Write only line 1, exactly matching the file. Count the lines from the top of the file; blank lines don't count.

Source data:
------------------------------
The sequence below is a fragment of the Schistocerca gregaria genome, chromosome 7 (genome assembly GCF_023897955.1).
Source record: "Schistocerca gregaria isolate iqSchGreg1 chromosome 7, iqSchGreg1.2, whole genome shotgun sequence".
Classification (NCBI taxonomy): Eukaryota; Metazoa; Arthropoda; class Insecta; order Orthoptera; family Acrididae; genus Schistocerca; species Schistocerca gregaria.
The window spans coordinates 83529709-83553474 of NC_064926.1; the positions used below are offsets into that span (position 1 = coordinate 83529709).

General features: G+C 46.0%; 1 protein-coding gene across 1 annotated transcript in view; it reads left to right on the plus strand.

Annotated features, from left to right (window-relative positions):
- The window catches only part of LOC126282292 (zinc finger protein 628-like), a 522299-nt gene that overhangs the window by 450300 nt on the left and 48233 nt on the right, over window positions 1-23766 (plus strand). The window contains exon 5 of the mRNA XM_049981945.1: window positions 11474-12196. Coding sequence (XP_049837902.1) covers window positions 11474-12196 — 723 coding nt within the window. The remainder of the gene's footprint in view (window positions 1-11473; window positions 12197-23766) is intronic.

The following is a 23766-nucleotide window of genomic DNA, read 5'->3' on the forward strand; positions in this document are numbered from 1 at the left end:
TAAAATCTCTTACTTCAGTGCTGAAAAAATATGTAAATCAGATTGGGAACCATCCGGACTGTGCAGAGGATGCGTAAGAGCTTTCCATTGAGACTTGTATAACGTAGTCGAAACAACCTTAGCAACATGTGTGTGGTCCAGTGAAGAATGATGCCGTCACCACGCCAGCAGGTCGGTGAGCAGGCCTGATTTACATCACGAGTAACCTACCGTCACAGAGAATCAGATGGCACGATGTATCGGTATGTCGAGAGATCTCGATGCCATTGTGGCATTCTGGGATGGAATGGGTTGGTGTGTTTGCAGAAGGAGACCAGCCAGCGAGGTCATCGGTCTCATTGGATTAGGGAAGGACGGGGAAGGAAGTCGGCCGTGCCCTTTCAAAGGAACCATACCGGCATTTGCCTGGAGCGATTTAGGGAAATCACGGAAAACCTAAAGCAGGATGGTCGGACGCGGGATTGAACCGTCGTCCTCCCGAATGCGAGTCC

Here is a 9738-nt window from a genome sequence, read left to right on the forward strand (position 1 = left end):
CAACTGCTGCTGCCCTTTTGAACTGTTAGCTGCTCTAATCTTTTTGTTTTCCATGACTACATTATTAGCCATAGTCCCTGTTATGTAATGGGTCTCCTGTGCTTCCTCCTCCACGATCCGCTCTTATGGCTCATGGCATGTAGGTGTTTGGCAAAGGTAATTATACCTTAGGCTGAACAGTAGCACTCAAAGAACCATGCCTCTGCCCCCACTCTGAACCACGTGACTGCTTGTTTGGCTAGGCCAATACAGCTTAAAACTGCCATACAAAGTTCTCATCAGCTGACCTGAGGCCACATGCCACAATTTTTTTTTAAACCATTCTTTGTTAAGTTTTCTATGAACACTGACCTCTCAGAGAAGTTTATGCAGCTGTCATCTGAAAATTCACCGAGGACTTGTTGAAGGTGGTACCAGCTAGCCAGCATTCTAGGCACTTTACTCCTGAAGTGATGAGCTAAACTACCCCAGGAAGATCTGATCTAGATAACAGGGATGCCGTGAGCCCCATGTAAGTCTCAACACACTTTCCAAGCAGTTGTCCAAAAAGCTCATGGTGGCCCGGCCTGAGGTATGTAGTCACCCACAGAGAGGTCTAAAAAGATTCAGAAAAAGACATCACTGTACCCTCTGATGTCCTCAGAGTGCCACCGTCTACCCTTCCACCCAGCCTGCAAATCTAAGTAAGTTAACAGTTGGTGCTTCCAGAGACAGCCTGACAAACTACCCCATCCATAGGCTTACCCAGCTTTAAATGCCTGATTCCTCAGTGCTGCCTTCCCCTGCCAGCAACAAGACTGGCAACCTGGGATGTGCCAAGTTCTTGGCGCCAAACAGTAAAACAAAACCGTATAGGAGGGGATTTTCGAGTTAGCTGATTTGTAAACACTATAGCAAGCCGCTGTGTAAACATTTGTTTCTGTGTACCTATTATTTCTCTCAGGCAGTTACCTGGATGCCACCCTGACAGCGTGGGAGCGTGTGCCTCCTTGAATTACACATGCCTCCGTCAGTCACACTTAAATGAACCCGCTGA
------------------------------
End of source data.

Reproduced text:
The sequence below is a fragment of the Schistocerca gregaria genome, chromosome 7 (genome assembly GCF_023897955.1).